- French Open
Sharapova rallies to reach quarter-finals
It might seem unlikely for a player to go from merely mediocre to nearly perfect right smack-dab in the middle of a match, yet that's what Maria Sharapova did in the French Open's fourth round.
Shouting and shaking her fists after plenty of points, 2012 champion Sharapova reeled off the last nine games to engineer quite a comeback and beat Samantha Stosur 3-6 6-4 6-0 on Sunday to reach the quarter-finals at Roland Garros.
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"How quickly things can turn," Stosur said. "I don't think I did much wrong. It was just one of those things. You miss a ball, she hits a good serve next one, [you] play a sloppy game, and all of a sudden, you're even - and she runs away with it."
After dropping the first set and trailing 4-3 in the second, Sharapova did not allow Stosur to win another game. Sharapova took control by taking 22 of 25 points in one stretch against Stosur, who won the 2011 US Open and got to the final at the 2010 French Open.
"There are so many emotions you go through in a match, and then there are always moments where you feel a bit of a momentum change," Sharapova said. "I think you feel a lot more as a player than maybe a spectator."
Sharapova is trying to get to her third consecutive final in Paris. She completed a career Grand Slam with her title two years ago, then was the runner-up to Serena Williams in 2013.
When this year's tournament draw came out, the match everyone was pointing to in the women's bracket was a potential rematch between Sharapova and Williams in the quarter-finals.
So much for that. Williams was surprisingly beaten 6-2 6-2 in the second round by world No.35 Garbine Muguruza, a 20-year-old from Spain.
And now Sharapova's quarter-final opponent will be Muguruza.
"Of course now I'm very happy what I did," Muguruza said on Sunday after getting to the final eight at a grand slam tournament for the first time by eliminating French wild-card entry Pauline Parmentier 6-4 6-2. "But I want to continue."
The other women's quarter-final set up on Sunday was Carla Suarez Navarro against Eugenie Bouchard. Suarez Navarro beat Ajla Tomljanovic 6-3 6-3, while Bouchard needed less than an hour to get past Angelique Kerber 6-1 6-2.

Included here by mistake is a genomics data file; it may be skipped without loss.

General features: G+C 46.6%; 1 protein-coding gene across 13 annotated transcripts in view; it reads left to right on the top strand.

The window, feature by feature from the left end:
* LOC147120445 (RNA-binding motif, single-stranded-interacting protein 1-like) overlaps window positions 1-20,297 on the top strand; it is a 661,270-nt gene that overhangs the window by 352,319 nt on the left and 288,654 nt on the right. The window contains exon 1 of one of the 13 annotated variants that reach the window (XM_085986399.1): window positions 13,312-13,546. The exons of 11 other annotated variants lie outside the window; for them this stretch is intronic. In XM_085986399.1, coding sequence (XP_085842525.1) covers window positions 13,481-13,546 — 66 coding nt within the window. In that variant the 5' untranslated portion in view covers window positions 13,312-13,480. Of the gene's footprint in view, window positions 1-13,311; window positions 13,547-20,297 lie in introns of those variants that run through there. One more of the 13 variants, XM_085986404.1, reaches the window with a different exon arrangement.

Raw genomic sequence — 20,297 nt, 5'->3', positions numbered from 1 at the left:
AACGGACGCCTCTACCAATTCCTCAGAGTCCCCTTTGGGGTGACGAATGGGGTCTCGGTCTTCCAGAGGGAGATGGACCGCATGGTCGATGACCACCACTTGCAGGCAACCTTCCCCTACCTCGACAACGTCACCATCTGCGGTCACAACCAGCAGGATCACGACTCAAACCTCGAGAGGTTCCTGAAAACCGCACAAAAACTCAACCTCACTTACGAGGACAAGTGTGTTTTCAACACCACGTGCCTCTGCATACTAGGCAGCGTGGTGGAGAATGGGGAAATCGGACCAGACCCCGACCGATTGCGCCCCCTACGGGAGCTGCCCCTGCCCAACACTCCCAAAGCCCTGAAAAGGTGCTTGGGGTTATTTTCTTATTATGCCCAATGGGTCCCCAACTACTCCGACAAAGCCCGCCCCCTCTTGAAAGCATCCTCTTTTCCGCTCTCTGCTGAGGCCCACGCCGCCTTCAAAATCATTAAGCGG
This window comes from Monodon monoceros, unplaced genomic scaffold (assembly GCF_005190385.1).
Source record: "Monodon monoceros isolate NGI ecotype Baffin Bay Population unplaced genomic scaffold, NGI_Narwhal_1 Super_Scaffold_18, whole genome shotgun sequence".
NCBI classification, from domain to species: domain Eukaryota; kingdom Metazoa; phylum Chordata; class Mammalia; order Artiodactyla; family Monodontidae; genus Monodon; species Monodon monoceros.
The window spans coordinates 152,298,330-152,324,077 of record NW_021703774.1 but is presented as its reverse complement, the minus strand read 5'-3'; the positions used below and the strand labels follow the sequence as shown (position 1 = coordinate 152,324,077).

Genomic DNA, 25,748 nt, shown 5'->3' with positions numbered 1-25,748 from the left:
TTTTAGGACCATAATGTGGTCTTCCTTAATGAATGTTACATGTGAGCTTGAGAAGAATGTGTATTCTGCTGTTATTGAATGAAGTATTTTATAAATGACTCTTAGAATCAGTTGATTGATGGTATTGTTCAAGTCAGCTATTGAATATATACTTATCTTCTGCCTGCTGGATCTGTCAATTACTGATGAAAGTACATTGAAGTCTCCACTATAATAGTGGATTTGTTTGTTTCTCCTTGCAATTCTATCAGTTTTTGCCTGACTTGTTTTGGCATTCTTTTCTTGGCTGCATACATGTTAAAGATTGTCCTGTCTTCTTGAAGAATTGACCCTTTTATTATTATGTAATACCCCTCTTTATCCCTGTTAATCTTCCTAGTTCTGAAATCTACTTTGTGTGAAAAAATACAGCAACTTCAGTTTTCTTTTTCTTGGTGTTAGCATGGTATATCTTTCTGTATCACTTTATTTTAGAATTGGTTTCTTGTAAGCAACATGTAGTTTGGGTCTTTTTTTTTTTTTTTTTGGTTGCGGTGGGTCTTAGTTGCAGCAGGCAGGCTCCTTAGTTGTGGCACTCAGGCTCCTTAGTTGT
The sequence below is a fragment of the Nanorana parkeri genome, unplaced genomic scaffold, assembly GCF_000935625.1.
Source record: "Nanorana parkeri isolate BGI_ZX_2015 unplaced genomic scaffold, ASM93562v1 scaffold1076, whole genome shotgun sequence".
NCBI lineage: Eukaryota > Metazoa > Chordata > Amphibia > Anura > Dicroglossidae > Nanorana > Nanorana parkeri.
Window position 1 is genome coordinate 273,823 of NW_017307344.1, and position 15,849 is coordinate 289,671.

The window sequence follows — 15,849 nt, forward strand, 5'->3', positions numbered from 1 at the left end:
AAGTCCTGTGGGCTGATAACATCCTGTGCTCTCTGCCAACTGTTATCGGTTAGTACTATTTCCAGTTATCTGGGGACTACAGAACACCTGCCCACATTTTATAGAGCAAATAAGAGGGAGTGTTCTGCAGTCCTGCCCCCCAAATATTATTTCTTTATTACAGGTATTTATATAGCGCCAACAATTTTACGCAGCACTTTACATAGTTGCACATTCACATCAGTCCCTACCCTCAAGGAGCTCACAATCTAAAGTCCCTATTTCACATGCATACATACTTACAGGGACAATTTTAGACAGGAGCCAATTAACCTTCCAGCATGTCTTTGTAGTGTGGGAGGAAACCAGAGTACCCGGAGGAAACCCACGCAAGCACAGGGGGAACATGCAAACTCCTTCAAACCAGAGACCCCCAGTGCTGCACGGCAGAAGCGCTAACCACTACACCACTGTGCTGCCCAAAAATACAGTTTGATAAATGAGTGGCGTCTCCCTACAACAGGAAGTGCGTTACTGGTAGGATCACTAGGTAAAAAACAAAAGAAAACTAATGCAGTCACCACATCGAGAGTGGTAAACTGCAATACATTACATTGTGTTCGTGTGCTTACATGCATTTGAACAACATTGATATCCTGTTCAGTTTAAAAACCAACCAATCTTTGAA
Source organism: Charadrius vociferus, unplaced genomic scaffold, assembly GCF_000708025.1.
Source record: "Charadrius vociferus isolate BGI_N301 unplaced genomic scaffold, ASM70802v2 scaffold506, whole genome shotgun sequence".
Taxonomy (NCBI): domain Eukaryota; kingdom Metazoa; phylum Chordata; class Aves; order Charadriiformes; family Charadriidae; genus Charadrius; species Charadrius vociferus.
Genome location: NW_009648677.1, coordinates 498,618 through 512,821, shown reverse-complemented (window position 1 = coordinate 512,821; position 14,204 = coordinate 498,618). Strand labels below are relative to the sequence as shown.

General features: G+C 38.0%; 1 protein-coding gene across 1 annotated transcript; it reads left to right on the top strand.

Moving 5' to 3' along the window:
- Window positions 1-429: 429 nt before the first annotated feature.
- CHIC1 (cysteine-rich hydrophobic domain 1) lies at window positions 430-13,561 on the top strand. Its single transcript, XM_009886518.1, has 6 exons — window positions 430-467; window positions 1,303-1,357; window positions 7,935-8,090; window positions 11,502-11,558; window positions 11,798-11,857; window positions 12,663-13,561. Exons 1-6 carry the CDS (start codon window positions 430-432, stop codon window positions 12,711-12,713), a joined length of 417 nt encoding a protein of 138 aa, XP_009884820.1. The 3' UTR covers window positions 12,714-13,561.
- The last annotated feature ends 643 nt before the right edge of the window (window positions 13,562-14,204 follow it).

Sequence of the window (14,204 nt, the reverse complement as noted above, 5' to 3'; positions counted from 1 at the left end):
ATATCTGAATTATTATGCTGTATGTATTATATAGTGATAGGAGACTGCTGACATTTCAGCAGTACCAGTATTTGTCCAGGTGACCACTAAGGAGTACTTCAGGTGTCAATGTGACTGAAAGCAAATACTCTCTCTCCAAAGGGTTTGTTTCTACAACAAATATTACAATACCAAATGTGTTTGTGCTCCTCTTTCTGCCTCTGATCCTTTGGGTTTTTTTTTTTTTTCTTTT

Bouchard wasted no time, opening up a 5-0 lead in 16 minutes.
"I really believe in my skills. I believe I can play with the best girls out there," Bouchard said. "She's top 10, so I respect her. She can play some really good tennis. I was really mentally prepared for anything, for a battle. I think that mindset kind of helped me."
Kerber, a quarter-finalist at Roland Garros two years ago, made a string of unforced errors and Bouchard broke for a 2-1 lead in the second set when Kerber returned long from the back of the court.
Although Sharapova remains the favourite with the three top seeds out, Bouchard thinks the tournament is wide open.
"There is a lot of room for other players to move up," Bouchard said. "I think it just makes the draw really interesting when some of the top names are out and we see some new names that we haven't seen that much."
Trailing 5-2, Kerber played with the strings of her racket as she hunched forward on her chair, her head bowed. Bouchard, by contrast, sat upright, taking a few deep breaths to compose herself before serving out the match. She clinched victory on her first match point when Kerber - a two-time grand slam semi-finalist - made another unforced error, this time as her wild forehand sailed out.
"I was not in the game. I was trying, but I had no rhythm," Kerber said. "I make so many mistakes. I actually was not moving very good."